Burfict was placed on the Bengals' active/NFI list for the first five days of camp. He came off it Thursday when he cleared his conditioning tests.
"I feel 100 percent," Burfict said. "The team did a good job of holding me off. I got injured on the month that we had off. It was a minor injury, but they just told me we don't need you to rush back. Just rehab it and get in shape. I came in 3 pounds overweight, so they were like, 'You might as well spend three days losing those pounds.' So it worked out good and I feel good today."
Burfict was also asked what his plans were for the start of the regular season, considering the linebacker is facing a three-game suspension at its outset, and coach Marvin Lewis' pre-camp proclamation that he wouldn't be playing him in preseason games. Burfict isn't planning on missing a beat when his suspension ends.
"When that time comes, then I'll have to deal with it," Burfict said. "But Marvin's going to have a little program for me away from the stadium, working out and making sure I'm still conditioning so when it comes to the week before, I'm still good."
Burfict's regular-season debut should come during the Bengals' Week 4 Thursday night home game against the Dolphins.
That was last year, they'll say. We're moving on, they often add.
Few Bengals probably want to believe that, like running back Jeremy Hill, the player whose lost fumble just after the two-minute warning gave the Steelers the possession they needed for a come-from-behind victory in the closing seconds.
But with the turnover now buried deep in the recesses of his mind -- or so he says -- a seemingly much more confident Hill is coming into his third season with a primary focus: being a trusted leader on his team.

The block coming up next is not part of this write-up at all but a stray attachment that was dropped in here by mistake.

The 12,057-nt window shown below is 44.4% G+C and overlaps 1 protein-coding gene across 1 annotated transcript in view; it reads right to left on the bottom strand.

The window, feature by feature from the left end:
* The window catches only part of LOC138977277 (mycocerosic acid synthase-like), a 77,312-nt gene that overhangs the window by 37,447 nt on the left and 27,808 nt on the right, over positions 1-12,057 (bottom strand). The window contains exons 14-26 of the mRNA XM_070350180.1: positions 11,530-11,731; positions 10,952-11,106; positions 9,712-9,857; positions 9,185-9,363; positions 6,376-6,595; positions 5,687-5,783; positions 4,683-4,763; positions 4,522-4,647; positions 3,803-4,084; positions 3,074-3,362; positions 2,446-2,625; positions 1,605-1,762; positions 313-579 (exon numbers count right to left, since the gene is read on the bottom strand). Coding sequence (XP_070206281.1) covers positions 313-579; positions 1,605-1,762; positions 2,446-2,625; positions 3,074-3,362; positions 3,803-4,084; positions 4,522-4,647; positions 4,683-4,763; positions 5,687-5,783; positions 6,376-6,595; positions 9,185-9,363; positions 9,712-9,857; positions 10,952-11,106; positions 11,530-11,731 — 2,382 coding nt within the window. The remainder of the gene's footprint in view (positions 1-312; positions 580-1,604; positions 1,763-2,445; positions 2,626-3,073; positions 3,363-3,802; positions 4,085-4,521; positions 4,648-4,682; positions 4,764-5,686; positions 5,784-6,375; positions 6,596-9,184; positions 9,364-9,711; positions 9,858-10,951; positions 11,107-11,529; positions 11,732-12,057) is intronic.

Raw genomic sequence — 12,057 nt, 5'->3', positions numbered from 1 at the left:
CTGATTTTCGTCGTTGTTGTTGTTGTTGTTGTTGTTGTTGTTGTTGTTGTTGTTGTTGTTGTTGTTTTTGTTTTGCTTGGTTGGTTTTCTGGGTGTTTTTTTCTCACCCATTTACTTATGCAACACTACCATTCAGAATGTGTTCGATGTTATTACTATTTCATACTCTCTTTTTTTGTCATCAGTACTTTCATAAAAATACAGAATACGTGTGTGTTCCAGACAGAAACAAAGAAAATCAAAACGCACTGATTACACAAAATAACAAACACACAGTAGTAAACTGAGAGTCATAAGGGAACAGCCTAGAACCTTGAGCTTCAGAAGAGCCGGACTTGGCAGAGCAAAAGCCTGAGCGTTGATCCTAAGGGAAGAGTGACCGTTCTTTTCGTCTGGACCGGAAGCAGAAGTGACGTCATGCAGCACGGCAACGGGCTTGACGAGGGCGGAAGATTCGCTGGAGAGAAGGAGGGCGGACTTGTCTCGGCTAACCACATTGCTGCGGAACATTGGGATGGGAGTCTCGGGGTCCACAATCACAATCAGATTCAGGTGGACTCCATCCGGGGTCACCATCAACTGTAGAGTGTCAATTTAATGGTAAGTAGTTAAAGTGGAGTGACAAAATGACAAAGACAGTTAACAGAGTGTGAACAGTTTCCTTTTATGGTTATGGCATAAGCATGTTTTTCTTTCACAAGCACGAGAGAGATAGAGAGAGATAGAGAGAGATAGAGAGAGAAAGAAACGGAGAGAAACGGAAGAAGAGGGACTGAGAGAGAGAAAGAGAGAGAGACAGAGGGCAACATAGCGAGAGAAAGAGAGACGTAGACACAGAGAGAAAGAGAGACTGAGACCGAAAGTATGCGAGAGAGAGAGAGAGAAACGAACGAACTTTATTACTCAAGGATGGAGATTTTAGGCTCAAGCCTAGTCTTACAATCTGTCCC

So far this preseason, he and his position coach believe he's achieved that goal.
"I feel like a veteran," Hill said. "Offensively, I know everything we're doing. I know what my coaches want; I know everything. It's just going out there with my energy and effort and leading by example."
Running backs coach Kyle Caskey wasn't too concerned about the fumble weighing too heavily on Hill's psyche this offseason. But Caskey spent the past seven months getting his embattled young rusher to realize he needed to reassert his ownership of the team. Despite the finger-pointing that went on outside the locker room, Caskey needed Hill to know that in this new season, Hill needed to command the respect of his teammates inside it.
Caskey believes Hill listened.
"He's attentive to everything. He helps out the young guys. He's getting with the older guys more to make sure they're all on the same page," Caskey said. "He's forcing other guys to make sure they're doing the right thing at all times.
"It's a lot to do with just growing up as a player. He's two years in now, and he's had ups and downs, and he's learned what it takes to stay on the upside more than the downside. He knows with these older guys like [Andrew] Whitworth and then with Brandon LaFell coming in -- he's known him for a long time -- he's really taken the example that these guys show."
It doesn't take a coach's eyes to see that some of that growth has trickled onto the playing field, too. Once the pads came on earlier this week, Hill has been running differently than what he showed through most of last season. He's running with more certainty, effortlessly hitting holes with the type of confidence he exuded his rookie year, when he averaged 5.1 yards per carry. Last season he averaged just 3.6 yards per rush. Of course, the true test won't come until the real contact arrives in the season opener.
Hill could benefit this season from a few schematic tweaks that ought to simplify his duties on some plays. He also could be aided by the maturity that comes with growth from Year 2 to Year 3.